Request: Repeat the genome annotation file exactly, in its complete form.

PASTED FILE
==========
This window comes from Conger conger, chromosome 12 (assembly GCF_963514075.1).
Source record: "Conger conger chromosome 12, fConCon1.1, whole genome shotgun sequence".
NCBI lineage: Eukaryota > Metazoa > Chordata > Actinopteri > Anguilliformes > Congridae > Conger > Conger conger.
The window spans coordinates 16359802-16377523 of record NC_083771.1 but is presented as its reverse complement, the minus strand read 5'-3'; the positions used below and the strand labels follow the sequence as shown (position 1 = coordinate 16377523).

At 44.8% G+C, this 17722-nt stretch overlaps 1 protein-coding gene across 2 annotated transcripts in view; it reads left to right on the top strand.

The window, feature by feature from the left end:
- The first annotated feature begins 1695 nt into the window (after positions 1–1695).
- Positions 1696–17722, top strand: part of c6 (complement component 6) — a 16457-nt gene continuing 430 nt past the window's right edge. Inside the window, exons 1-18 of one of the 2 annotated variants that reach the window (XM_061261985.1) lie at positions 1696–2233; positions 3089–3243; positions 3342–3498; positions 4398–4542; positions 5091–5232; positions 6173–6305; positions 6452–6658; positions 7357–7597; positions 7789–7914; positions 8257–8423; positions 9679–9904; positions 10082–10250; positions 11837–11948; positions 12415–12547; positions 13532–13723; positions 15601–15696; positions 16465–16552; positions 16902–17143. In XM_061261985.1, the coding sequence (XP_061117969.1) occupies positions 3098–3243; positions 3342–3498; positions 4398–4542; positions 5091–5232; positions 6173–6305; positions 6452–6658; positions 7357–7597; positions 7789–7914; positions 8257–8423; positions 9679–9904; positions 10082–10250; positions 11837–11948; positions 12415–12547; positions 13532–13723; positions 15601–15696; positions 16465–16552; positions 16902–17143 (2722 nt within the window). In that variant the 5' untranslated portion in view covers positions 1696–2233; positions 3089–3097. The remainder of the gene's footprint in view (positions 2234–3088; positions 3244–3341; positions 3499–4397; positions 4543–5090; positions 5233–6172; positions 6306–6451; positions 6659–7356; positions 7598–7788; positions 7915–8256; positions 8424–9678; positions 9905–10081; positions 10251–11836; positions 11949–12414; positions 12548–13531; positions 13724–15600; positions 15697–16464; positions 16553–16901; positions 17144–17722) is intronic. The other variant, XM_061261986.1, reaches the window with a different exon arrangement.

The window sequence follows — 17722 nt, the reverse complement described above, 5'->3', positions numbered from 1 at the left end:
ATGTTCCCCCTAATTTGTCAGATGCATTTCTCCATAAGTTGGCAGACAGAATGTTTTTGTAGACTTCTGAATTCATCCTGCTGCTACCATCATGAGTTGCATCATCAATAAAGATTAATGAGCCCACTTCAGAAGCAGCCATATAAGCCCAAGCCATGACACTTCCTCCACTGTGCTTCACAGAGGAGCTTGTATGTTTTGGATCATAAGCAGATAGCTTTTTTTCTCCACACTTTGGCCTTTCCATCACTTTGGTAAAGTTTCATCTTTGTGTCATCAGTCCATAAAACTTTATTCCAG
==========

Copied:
This window comes from Conger conger, chromosome 12 (assembly GCF_963514075.1).
Source record: "Conger conger chromosome 12, fConCon1.1, whole genome shotgun sequence".
NCBI lineage: Eukaryota > Metazoa > Chordata > Actinopteri > Anguilliformes > Congridae > Conger > Conger conger.
The window spans coordinates 16359802-16377523 of record NC_083771.1 but is presented as its reverse complement, the minus strand read 5'-3'; the positions used below and the strand labels follow the sequence as shown (position 1 = coordinate 16377523).

At 44.8% G+C, this 17722-nt stretch overlaps 1 protein-coding gene across 2 annotated transcripts in view; it reads left to right on the top strand.

The window, feature by feature from the left end:
- The first annotated feature begins 1695 nt into the window (after positions 1–1695).
- Positions 1696–17722, top strand: part of c6 (complement component 6) — a 16457-nt gene continuing 430 nt past the window's right edge. Inside the window, exons 1-18 of one of the 2 annotated variants that reach the window (XM_061261985.1) lie at positions 1696–2233; positions 3089–3243; positions 3342–3498; positions 4398–4542; positions 5091–5232; positions 6173–6305; positions 6452–6658; positions 7357–7597; positions 7789–7914; positions 8257–8423; positions 9679–9904; positions 10082–10250; positions 11837–11948; positions 12415–12547; positions 13532–13723; positions 15601–15696; positions 16465–16552; positions 16902–17143. In XM_061261985.1, the coding sequence (XP_061117969.1) occupies positions 3098–3243; positions 3342–3498; positions 4398–4542; positions 5091–5232; positions 6173–6305; positions 6452–6658; positions 7357–7597; positions 7789–7914; positions 8257–8423; positions 9679–9904; positions 10082–10250; positions 11837–11948; positions 12415–12547; positions 13532–13723; positions 15601–15696; positions 16465–16552; positions 16902–17143 (2722 nt within the window). In that variant the 5' untranslated portion in view covers positions 1696–2233; positions 3089–3097. The remainder of the gene's footprint in view (positions 2234–3088; positions 3244–3341; positions 3499–4397; positions 4543–5090; positions 5233–6172; positions 6306–6451; positions 6659–7356; positions 7598–7788; positions 7915–8256; positions 8424–9678; positions 9905–10081; positions 10251–11836; positions 11949–12414; positions 12548–13531; positions 13724–15600; positions 15697–16464; positions 16553–16901; positions 17144–17722) is intronic. The other variant, XM_061261986.1, reaches the window with a different exon arrangement.

The window sequence follows — 17722 nt, the reverse complement described above, 5'->3', positions numbered from 1 at the left end:
ATGTTCCCCCTAATTTGTCAGATGCATTTCTCCATAAGTTGGCAGACAGAATGTTTTTGTAGACTTCTGAATTCATCCTGCTGCTACCATCATGAGTTGCATCATCAATAAAGATTAATGAGCCCACTTCAGAAGCAGCCATATAAGCCCAAGCCATGACACTTCCTCCACTGTGCTTCACAGAGGAGCTTGTATGTTTTGGATCATAAGCAGATAGCTTTTTTTCTCCACACTTTGGCCTTTCCATCACTTTGGTAAAGTTTCATCTTTGTGTCATCAGTCCATAAAACTTTATTCCAG